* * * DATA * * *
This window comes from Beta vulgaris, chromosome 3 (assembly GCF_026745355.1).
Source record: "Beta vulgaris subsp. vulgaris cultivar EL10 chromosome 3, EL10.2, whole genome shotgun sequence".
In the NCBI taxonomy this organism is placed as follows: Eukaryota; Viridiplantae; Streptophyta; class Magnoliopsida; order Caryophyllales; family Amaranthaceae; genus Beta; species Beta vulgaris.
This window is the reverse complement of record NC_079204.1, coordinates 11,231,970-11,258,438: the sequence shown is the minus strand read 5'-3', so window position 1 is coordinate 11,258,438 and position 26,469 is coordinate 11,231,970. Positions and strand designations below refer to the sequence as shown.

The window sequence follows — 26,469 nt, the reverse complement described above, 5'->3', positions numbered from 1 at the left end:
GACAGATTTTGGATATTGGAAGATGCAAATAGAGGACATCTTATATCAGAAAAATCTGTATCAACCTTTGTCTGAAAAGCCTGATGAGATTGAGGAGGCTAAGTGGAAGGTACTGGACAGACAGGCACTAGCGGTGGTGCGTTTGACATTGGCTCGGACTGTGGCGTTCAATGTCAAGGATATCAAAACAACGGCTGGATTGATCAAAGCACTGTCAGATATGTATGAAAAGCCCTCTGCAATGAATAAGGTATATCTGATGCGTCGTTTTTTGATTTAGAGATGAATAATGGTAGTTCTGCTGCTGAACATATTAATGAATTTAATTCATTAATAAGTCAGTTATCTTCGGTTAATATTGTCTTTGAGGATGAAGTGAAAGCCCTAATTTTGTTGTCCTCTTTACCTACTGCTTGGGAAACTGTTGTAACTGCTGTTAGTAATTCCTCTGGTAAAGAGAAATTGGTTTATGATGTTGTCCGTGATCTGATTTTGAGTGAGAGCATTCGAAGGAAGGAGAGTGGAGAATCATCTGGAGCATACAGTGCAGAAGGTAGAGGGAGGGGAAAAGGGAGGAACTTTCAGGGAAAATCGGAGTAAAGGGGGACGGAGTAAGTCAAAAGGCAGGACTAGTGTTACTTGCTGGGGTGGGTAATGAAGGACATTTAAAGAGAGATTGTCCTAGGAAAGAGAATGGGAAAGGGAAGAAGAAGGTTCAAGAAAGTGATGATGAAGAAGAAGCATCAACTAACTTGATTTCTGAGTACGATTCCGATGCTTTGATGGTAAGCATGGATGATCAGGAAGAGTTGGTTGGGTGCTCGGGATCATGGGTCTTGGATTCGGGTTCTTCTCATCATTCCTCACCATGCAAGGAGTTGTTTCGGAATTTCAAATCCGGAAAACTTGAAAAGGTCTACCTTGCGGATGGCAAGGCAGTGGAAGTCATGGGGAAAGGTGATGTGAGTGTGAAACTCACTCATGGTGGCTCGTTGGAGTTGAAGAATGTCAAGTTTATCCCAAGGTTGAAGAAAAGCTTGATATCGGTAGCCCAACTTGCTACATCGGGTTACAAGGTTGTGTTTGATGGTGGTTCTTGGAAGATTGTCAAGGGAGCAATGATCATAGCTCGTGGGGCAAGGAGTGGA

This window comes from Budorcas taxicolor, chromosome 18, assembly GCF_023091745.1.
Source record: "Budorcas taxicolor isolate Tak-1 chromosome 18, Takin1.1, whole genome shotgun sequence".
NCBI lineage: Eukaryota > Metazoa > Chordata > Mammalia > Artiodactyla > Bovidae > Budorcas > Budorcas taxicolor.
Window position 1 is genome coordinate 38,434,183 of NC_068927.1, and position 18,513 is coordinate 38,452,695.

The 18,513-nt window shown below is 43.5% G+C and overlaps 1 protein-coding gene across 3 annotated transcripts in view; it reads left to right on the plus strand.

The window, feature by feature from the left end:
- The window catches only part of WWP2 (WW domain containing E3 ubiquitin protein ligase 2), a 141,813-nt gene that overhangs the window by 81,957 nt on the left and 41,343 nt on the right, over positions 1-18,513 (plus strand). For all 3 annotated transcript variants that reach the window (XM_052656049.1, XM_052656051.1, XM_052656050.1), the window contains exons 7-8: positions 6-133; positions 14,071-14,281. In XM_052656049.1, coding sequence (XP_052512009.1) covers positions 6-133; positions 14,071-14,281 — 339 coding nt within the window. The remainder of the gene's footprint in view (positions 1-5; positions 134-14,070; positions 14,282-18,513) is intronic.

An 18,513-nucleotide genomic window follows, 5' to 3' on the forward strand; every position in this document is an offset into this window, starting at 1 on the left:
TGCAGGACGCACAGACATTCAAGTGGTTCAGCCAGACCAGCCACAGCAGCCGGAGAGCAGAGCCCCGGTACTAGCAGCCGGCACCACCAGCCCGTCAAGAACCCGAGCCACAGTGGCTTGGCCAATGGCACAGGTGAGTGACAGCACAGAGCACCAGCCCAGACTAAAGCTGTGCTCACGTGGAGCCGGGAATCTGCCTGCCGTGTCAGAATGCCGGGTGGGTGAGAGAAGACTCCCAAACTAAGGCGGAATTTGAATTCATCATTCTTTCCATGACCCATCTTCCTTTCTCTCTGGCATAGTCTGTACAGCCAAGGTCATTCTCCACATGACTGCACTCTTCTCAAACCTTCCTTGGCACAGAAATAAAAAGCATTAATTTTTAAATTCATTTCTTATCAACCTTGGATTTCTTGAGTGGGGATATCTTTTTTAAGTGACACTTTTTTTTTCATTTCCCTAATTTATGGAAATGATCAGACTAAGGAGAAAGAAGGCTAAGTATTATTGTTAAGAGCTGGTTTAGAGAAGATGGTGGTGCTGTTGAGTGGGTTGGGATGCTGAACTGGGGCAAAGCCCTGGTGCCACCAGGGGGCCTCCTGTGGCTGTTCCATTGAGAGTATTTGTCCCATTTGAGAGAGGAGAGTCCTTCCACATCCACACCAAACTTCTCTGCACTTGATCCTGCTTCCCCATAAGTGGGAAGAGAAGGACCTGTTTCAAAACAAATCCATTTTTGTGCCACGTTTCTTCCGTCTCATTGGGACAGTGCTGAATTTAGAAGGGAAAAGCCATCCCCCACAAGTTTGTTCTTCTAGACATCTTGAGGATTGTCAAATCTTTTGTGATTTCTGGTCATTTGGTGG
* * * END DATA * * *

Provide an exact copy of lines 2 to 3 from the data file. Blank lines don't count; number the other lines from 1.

Source record: "Beta vulgaris subsp. vulgaris cultivar EL10 chromosome 3, EL10.2, whole genome shotgun sequence".
In the NCBI taxonomy this organism is placed as follows: Eukaryota; Viridiplantae; Streptophyta; class Magnoliopsida; order Caryophyllales; family Amaranthaceae; genus Beta; species Beta vulgaris.